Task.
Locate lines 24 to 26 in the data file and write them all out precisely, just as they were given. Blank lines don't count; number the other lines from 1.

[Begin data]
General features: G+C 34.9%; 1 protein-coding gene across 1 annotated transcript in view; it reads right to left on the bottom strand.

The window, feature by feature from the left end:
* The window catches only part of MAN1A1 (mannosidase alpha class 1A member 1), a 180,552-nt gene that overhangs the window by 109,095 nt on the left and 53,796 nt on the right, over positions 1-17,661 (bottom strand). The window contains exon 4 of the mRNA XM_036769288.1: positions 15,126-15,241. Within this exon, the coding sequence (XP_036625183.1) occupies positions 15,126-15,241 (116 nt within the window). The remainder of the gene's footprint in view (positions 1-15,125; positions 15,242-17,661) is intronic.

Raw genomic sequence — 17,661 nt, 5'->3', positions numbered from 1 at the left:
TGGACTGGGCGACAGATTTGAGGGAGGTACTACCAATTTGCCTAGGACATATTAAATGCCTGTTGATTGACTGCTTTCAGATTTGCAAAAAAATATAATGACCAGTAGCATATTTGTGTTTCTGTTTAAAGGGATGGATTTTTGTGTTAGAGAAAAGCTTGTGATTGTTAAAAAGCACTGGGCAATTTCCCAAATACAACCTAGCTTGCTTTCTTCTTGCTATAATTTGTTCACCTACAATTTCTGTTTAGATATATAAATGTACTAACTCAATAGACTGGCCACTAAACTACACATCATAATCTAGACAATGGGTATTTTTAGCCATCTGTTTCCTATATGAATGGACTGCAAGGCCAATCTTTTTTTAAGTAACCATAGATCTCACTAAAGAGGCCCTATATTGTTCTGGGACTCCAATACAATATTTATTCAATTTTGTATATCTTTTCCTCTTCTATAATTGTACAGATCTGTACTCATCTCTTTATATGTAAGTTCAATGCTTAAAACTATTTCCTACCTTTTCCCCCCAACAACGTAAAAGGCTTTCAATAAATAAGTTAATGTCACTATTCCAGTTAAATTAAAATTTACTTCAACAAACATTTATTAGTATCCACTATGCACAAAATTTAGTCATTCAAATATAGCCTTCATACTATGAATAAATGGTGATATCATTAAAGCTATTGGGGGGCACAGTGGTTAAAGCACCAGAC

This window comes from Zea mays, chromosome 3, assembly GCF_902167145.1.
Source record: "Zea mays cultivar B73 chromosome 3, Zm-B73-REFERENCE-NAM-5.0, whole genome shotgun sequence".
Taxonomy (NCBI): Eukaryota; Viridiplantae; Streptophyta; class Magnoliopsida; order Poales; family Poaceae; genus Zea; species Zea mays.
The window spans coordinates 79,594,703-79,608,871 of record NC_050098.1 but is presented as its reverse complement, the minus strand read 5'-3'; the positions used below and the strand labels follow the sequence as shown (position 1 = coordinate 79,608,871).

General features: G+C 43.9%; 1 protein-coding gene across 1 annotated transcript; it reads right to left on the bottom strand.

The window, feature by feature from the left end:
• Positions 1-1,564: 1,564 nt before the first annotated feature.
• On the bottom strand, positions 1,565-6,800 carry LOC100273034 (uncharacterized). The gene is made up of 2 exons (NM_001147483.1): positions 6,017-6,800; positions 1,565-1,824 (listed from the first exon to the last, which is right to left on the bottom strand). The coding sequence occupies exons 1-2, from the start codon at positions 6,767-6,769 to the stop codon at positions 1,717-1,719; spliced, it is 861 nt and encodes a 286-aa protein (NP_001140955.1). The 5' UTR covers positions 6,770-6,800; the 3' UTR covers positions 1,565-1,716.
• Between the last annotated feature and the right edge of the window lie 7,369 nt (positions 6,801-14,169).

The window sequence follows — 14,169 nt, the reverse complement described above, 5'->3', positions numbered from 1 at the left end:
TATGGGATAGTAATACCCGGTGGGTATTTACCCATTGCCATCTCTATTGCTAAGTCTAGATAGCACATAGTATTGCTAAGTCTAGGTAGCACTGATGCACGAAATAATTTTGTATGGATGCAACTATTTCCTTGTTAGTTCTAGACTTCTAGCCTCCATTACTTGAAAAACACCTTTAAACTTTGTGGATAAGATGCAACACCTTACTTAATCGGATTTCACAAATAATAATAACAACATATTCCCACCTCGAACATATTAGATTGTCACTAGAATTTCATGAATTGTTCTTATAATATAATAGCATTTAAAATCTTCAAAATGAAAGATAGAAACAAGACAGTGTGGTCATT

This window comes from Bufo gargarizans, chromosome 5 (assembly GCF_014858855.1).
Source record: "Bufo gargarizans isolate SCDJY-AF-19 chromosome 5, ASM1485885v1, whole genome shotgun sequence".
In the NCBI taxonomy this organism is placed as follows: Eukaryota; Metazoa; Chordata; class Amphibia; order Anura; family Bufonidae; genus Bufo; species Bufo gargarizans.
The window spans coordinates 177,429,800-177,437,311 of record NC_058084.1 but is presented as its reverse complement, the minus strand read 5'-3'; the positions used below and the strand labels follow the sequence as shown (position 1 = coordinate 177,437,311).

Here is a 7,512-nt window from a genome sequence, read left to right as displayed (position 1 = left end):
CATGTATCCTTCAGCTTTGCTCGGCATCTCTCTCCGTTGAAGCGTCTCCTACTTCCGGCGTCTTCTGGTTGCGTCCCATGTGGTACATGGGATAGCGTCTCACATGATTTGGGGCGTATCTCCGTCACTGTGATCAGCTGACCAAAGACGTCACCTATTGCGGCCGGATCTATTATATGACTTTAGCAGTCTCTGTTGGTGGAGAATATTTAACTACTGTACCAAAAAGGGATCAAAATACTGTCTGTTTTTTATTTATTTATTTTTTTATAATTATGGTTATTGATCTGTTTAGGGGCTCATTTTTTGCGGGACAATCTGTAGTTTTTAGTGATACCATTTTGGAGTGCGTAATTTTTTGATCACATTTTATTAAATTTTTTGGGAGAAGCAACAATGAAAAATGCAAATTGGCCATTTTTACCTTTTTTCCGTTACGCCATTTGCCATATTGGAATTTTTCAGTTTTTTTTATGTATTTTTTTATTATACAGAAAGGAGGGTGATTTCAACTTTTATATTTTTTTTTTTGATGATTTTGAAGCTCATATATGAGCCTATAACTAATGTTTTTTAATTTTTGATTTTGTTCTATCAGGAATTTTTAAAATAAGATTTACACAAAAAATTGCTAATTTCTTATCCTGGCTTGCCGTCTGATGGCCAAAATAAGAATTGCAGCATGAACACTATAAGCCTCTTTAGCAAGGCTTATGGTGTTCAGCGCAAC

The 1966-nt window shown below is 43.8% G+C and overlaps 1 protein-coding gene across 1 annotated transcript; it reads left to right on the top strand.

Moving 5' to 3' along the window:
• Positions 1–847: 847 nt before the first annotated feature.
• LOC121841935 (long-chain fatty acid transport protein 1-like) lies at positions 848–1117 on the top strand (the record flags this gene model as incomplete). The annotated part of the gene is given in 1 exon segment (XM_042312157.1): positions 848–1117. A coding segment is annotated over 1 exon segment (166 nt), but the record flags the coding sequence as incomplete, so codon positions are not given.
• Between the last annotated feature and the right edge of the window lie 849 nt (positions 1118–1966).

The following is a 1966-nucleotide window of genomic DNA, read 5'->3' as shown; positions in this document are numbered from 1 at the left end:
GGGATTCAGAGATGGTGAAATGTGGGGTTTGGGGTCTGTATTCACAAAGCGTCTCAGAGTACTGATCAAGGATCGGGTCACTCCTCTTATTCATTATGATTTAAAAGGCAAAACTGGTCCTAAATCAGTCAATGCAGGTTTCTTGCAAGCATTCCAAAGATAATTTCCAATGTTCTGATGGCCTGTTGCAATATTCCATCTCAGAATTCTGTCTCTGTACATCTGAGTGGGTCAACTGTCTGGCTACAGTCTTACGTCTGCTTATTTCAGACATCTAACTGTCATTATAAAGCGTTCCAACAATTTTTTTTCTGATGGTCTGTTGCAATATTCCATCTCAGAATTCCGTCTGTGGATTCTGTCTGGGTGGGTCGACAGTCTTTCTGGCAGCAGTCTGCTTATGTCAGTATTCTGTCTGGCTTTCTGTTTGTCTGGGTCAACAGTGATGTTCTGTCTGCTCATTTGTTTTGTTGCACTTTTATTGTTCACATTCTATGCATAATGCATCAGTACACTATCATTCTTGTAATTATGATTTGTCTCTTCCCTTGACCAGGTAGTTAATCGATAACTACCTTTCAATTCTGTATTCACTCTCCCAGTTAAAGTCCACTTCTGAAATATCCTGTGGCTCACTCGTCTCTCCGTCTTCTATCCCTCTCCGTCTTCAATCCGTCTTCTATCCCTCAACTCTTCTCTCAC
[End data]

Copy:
Moving 5' to 3' along the window:
• Positions 1–847: 847 nt before the first annotated feature.
• LOC121841935 (long-chain fatty acid transport protein 1-like) lies at positions 848–1117 on the top strand (the record flags this gene model as incomplete). The annotated part of the gene is given in 1 exon segment (XM_042312157.1): positions 848–1117. A coding segment is annotated over 1 exon segment (166 nt), but the record flags the coding sequence as incomplete, so codon positions are not given.